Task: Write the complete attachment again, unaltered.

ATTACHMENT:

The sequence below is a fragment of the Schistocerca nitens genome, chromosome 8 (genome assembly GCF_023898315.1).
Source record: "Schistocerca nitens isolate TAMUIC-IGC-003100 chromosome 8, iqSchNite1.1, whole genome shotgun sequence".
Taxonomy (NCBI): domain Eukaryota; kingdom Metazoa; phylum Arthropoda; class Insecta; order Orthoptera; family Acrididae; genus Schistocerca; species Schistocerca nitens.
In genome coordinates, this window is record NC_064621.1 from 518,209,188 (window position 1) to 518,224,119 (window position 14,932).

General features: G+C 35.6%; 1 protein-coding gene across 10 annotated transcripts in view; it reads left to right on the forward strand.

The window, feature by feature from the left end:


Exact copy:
The sequence below is a fragment of the Schistocerca nitens genome, chromosome 8 (genome assembly GCF_023898315.1).
Source record: "Schistocerca nitens isolate TAMUIC-IGC-003100 chromosome 8, iqSchNite1.1, whole genome shotgun sequence".
Taxonomy (NCBI): domain Eukaryota; kingdom Metazoa; phylum Arthropoda; class Insecta; order Orthoptera; family Acrididae; genus Schistocerca; species Schistocerca nitens.
In genome coordinates, this window is record NC_064621.1 from 518,209,188 (window position 1) to 518,224,119 (window position 14,932).

General features: G+C 35.6%; 1 protein-coding gene across 10 annotated transcripts in view; it reads left to right on the forward strand.

The window, feature by feature from the left end: